Some Finnish farmers are using high-interest payday loans to cover their expenses, reports Maaseudun Tulevaisuus. The newspaper writes that farmers who are no longer eligible for traditional bank loans due to their inability to provide collateral are increasingly turning to quick loans to pay for everything from child care to interest on other loans.
“It’s absolutely horrible. We get new cases every week,” says Osmo Auto of the Wikli group specializing in the financial administration of agricultural enterprises. According to him, a farmer had taken out dozens of quick loans for a total amount of 40,000 euros. “In the end, he didn’t even remember where he had borrowed the money from.”
Autio said that farmers who take out bad loans to pay for their daily expenses are a new trend. “I discovered this phenomenon for the first time in the spring.
Some farmers don’t know how to deal with collection agencies, which has in part led to an increase in high-interest loans, writes MT.
“Negotiating with a collection agency and combining all debts and invoices into one payment makes sense, as it becomes cheaper to maintain them,” explains Maija Kakriainen of the Central Union of Agricultural Producers and Forest Owners (MTK).
Kakriainen asked MTK to set up its own collection agency, which would buy out debts from struggling farmers. “The repayment terms for these loans would be less harsh than in traditional collection agencies,” Kakriainen said.
The financial situation of many Finnish farmers has worsened in recent years due to EU export sanctions against Russia, the Russian system of counter-sanctions, falling farm gate prices and poor harvests. .
5,000 euros on taxis
Antti Rinne, president of the Social Democratic Party (SDP), declined to comment on the 5,000 euros that the children’s ombudsman Tuomas kurttila spent on taxis in the last three months, Ilta-Sanomat writes. Kurttila is running for parliament as the SDP candidate in next year’s general election.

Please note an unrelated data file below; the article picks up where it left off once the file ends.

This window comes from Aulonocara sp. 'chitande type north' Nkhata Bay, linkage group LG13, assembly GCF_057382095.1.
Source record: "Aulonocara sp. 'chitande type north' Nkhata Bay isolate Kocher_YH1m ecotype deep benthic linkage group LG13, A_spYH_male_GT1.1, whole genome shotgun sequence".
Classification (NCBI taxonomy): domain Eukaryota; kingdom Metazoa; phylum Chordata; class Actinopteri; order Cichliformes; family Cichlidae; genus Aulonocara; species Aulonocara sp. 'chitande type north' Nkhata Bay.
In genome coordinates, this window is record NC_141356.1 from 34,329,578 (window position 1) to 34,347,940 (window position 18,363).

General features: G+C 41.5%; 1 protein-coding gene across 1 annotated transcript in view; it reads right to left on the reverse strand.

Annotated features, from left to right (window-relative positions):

“I don’t know how he works or manages his time. However, when an MP or a public servant spends taxpayer money on such matters, it is important to play by the rules,” Rinne said. SDP Party Secretary Antton Rönnholm had conversations with Kurttila about it, Rinne added.
Kurttila was criticized last week after Uutissuomalainen reported that he spent 5,170 euros on taxi rides between September and November. For example, he had spent 600 euros in a taxi to get from Oulu to Jyväskylä – a distance of 340 km.
Kurttila said his frequent use of taxis was based on concerns about saving time, well-being at work and the conversations he has with taxi drivers.
The Children’s Ombudsman monitors the well-being of Finnish children and young people and tries to influence politicians to make decisions that benefit children.
The number of churches in decline
Meanwhile, daily Karjalainen reports that the membership of the Evangelical Lutheran Church in Finland continues to drop dramatically. According to preliminary Church figures, membership numbers fell by about 47,000 people during this year.
According to Karjalainen, the reasons for the drastic drop are twofold. First, more people leave the religious community than join it. Second, the number of church members who die exceeds the number who have been baptized into the faith.
In total, 70 percent of the Finnish population belong to the Lutheran Church, a significant drop from 2000, when 85 percent of people were members.
Alongside the Finnish Orthodox Church, the Evangelical Church has a legal position as a National Church and the right to levy tax on its members.